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Thanks Knavel, I will order the book asap.

 

Yes, I will be near to the upper Loire for my holidays this year (well, within an hour or so), so I will have the chance to spend a little time in the area. I feel it would be rude not to try a glass or two while there (I have pre-arranged a driver on those days ;) ).

 

Yes it would be most rude ;) Also try the cabernet franc reds like Saumur. Domain Filletreau is one I really liked if I can recall. Vouvray sparklings. It's all good there and as the Loire is the least loved region of French wines, great value. And I have a rule, if it's not in Hachette, I assume it was tried by the panel and rejected.

 

Let me know how it goes.

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Yes it would be most rude ;) Also try the cabernet franc reds like Saumur. Domain Filletreau is one I really liked if I can recall. Vouvray sparklings. It's all good there and as the Loire is the least loved region of French wines, great value. And I have a rule, if it's not in Hachette, I assume it was tried by the panel and rejected.

 

Let me know how it goes.

Interesting, my wife’s parents/grandparents knew the Filliatreau family when they were young (did exchange trips etc as children). Her parents took a surprise day trip to the vineyard/house when we were all staying near Fontenay-le-Comte last year. Unfortunately, they weren’t in when they got there. However, they brought back a few cases of their different Saumur Champigny so we had a good evening of tasting and, as far as I can remember, it was very nice.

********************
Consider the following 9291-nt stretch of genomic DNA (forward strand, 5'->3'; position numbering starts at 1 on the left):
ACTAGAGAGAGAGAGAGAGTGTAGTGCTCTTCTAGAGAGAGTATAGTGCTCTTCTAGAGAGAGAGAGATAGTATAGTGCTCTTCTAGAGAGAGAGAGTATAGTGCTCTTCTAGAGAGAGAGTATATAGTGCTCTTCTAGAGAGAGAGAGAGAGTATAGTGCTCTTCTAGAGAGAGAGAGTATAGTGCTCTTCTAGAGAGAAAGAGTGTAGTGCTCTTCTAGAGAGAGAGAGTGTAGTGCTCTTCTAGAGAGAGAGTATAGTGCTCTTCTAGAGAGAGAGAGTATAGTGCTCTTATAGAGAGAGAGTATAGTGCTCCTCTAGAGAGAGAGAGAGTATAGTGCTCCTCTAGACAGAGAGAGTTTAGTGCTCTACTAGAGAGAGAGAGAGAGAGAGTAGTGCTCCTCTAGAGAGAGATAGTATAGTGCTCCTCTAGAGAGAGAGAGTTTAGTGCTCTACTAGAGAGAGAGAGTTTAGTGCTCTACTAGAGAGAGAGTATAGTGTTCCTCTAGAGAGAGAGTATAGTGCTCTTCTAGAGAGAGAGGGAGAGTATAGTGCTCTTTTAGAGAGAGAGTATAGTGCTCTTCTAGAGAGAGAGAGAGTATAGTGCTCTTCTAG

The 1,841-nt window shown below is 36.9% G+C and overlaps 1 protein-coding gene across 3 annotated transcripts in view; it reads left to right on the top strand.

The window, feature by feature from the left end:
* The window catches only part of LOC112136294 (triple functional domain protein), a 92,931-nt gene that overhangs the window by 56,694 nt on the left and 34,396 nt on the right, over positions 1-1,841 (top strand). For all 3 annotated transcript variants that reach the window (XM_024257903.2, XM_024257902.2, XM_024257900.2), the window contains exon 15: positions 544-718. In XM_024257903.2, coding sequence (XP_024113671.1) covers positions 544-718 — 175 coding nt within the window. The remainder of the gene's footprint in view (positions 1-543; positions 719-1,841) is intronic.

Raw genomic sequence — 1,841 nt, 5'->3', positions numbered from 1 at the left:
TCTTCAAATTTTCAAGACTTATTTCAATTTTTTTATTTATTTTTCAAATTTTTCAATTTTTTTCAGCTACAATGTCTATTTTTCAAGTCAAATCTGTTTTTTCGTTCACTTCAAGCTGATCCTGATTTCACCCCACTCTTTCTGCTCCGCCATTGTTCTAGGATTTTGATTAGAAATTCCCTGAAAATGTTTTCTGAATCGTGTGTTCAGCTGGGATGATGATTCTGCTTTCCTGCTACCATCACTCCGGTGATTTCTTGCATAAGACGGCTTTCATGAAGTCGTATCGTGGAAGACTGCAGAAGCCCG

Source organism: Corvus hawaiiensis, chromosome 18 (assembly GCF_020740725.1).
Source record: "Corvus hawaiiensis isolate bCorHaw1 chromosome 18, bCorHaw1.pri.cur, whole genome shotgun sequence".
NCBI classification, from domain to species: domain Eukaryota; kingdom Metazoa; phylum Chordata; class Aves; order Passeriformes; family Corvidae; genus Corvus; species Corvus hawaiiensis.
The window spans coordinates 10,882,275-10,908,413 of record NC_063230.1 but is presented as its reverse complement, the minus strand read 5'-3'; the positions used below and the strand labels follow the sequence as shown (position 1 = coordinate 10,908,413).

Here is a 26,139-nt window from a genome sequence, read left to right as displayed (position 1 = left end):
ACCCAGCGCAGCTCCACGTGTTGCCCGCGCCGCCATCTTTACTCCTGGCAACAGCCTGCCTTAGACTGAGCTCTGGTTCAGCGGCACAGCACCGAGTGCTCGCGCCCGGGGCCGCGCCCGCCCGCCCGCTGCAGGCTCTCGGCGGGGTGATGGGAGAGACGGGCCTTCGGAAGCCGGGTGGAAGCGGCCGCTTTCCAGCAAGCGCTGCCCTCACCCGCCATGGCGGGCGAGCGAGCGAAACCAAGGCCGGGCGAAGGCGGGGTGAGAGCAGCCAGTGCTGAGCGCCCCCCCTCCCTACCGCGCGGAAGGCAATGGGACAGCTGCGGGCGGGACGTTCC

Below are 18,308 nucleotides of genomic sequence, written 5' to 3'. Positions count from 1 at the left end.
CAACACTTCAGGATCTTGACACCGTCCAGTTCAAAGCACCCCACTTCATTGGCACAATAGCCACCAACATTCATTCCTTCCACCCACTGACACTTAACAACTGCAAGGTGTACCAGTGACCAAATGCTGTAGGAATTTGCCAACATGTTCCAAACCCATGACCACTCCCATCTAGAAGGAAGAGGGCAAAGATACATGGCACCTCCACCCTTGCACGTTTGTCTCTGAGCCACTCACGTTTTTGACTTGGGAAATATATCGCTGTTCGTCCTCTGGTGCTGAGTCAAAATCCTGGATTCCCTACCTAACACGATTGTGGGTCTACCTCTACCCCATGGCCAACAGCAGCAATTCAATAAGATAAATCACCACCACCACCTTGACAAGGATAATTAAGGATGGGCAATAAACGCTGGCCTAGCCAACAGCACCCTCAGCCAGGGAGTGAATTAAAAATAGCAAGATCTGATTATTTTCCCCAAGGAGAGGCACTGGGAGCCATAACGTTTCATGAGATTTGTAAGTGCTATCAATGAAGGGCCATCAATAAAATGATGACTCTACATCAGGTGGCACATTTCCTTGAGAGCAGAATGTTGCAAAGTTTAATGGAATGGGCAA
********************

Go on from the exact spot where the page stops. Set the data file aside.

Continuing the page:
I will let you know what I find further up stream, cheers.

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Not sure if this oil / wine correlation article has been posted b4;

http://www.economist.com/node/17969905

EXCERPT

oilwine.gif

 

Between 1998 and 2010 there was a correlation of over 90% between changes in oil and wine prices. This encouraged the two economists to build an economic model to explain swings in the prices of crude oil and fine wine using the same variables: oil or wine production, growth rates in rich and emerging economies, and a measure of global excess liquidity.

. . .

In the West investing in fine wine instead of equities, bonds or commodities has become something of a faddish way to diversify one’s portfolio. But if wine prices closely track traditional commodities such as oil, buying wine will not reduce overall risk. In contrast, much of the increased demand from Asia is for imbibing, not investment.

 

Wine looks overvalued here. (!)

If you can turn Water into Wine, why not turn it into Oil, eh?

Those guys who try to convince their clients to invest in Wine, do not tell them about the high correlation to Oil, and the very high transaction costs for buying, selling, and storing wine.

 

A great waste of time, it seems to me - Unless you want to drink it perhaps.